ATV riding was a topic during two county meetings this week.
The Potter County ATV/UTV Club spoke with the Potter County Commissioners about its mission and the pilot program that is being implemented with DCNR, PennDOT and others. The Northcentral Pa. ATV Pilot Project will create “connector routes” linking designated ATV trails across the area.
The ATV pilot region that was established under legislation was initially supposed to start before Memorial Day, but has been delayed due to signage and other issues, Will Hunt, county planning director, said during Tuesday’s county planning meeting. The pilot region includes Stewardson, Abbott, West Branch, Galeton, Pike, Ulysses, Sweden, Eulalia, Homer and Summit. The area will have connector routes that will utilize township roads. PennDOT has also agreed to open sections of state roads in logical areas, he said.
Between the connector routes and existing DCNR trails, there will be about 250 miles between Tioga and Potter counties, Hunt said.
“So there will be a connector into Coudersport borough, there’s intended to be a connector down to Germania, Cross Fork and there’s going to be a connector into Colton Point State Park,” Hunt said, as well as in Kettle Creek.
The phased project will occur over the next two or three years, he said. Under the legislation, a permit is required for anyone to ride ATVs on DCNR trails and established connector routes. It’s unknown how much that permit will cost, he said.
Brad Smith, Potter County ATV/UTV club member, said the club hopes to work with the county and newly-formed Potter County ATV Task Force. They hope to continue to promote safety and educate riders.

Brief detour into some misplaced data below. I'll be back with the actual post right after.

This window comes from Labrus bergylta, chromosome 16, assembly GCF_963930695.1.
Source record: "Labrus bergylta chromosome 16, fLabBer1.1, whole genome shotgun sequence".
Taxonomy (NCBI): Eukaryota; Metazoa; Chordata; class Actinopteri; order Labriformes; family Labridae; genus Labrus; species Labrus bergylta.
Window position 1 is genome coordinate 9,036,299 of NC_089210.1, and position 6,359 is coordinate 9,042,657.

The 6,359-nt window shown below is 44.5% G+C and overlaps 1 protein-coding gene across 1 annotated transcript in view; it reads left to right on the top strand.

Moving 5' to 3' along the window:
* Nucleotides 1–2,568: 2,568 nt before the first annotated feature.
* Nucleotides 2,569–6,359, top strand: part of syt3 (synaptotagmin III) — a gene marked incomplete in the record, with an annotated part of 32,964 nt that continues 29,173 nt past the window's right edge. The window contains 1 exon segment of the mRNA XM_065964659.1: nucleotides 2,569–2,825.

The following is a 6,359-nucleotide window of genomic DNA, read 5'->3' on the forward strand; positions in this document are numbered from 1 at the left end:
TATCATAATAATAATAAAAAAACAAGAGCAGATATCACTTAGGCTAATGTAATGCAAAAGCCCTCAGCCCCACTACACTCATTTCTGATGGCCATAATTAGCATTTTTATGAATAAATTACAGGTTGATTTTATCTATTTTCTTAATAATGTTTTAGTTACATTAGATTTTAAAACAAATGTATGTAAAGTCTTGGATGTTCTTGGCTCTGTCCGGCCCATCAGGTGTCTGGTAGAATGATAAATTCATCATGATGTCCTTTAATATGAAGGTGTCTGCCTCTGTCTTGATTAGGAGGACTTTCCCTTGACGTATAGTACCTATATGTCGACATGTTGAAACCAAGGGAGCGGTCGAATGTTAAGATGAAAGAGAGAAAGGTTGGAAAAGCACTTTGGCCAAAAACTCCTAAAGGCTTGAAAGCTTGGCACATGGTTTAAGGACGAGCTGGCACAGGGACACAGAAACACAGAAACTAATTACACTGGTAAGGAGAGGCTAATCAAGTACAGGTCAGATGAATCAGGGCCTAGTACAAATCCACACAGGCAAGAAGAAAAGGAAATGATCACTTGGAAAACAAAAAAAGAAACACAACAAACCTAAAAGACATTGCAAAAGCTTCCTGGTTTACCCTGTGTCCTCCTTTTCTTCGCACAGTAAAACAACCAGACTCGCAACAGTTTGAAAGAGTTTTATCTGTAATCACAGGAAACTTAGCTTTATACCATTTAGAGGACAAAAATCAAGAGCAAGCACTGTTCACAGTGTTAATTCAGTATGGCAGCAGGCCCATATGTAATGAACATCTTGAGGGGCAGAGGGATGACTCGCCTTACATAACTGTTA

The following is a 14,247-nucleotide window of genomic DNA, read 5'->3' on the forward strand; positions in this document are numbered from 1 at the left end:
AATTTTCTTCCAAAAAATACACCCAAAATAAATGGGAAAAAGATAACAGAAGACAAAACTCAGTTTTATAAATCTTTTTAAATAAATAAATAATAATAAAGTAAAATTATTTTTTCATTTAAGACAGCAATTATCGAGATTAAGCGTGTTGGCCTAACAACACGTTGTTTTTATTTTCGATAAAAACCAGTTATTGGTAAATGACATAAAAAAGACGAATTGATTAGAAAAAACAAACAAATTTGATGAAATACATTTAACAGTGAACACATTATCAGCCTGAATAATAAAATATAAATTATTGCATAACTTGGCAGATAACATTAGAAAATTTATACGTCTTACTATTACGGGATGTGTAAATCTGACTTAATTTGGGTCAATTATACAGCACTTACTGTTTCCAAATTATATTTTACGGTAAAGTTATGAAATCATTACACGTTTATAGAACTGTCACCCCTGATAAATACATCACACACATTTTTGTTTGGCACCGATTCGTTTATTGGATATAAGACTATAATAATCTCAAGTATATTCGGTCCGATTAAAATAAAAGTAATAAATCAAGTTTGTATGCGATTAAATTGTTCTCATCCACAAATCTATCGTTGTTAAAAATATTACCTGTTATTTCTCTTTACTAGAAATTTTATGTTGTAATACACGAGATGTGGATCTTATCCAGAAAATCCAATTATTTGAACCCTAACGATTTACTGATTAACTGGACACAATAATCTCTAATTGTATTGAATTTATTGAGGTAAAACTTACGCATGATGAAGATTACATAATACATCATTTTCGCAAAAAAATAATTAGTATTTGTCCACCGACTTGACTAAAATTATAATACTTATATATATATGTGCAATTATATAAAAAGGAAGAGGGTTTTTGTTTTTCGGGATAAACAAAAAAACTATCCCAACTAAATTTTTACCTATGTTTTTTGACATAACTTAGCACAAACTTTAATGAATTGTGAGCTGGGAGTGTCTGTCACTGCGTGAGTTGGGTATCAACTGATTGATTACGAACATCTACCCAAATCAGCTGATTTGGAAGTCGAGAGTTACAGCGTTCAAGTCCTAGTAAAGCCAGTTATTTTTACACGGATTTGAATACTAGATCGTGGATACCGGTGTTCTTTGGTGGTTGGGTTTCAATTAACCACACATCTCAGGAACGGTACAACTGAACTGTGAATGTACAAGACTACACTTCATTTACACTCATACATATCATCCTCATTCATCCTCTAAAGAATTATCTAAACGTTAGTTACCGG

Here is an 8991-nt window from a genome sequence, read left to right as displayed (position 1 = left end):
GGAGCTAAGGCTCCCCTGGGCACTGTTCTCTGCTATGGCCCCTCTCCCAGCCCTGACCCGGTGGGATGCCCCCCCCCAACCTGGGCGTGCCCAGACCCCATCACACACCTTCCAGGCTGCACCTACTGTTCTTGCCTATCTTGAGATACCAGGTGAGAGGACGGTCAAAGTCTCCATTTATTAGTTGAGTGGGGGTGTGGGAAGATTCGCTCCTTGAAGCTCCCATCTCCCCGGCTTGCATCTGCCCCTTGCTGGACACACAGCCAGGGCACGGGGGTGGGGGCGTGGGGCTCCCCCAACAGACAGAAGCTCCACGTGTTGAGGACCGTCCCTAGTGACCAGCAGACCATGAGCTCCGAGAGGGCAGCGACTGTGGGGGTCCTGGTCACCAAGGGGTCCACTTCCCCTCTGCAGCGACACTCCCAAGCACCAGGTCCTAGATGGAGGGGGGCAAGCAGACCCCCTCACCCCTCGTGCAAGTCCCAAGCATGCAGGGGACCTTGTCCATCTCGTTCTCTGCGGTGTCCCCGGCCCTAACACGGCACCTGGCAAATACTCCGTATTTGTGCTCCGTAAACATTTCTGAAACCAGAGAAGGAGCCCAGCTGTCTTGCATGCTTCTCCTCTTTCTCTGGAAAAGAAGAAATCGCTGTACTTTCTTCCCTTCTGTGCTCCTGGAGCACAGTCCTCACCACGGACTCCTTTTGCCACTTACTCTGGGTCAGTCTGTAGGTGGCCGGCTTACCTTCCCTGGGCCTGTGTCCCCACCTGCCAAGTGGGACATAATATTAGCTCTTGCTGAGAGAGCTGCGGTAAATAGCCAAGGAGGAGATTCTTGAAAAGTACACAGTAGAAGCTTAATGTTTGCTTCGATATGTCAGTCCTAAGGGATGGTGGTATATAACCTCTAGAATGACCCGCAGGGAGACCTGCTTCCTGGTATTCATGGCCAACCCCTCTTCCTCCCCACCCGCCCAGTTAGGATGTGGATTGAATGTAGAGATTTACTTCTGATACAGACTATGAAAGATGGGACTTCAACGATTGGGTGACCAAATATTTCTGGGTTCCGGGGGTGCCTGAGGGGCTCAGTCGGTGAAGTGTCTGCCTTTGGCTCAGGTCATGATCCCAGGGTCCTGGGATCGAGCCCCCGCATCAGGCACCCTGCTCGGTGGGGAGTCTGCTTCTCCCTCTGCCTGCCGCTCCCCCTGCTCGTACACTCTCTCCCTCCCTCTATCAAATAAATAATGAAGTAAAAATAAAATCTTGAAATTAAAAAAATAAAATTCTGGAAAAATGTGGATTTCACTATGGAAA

“We’re excited to be a voice for responsible recreation,” Smith said.
The club has about 780 paid members in the Potter County ATV/UTV club and has more than 30 business sponsors. Group rides are scheduled and they can show others how to get to trails legally. It can be difficult for riders to get from A to B, Smith said, so they want to make sure visitors know how to get to trails without illegally riding on state roads.
Education and safety are important components of the club. They want to make sure riders are wearing helmets, picking up after themselves and riding safely. Smith said the club “police themselves,” meaning they know most of the members and are able to approach them with any issues or concerns.
But local law enforcement is still valuable, especially for those repeat offenders and bigger issues. Hunt spoke of this during the county’s planning meeting on Tuesday.
The task force will include representatives from local law enforcement, PSP Coudersport, PennDOT, DCNR, local municipal officials, conservation district and more.
One thing he’d like the task force to look at is creating a centralized reporting system, similar to what the Game Commission has. People can fill out a form online to report any misconduct on ATV trails.“It’s not going to replace 911, but if you see a frequent issue with the same vehicle over and over again, you could potentially be able to go in and do that,” Hunt said.
Potter County is the only active county in the area that is taking a deeper look at ATVs, Hunt said. Though the county doesn’t have any jurisdiction, it’s important for it to be involved.
“The county doesn’t manage any roads or bridges or anything along those lines. But we certainly have components connecting agencies together to bring all the right people to the table. That’s what we’re trying to do,” Hunt said.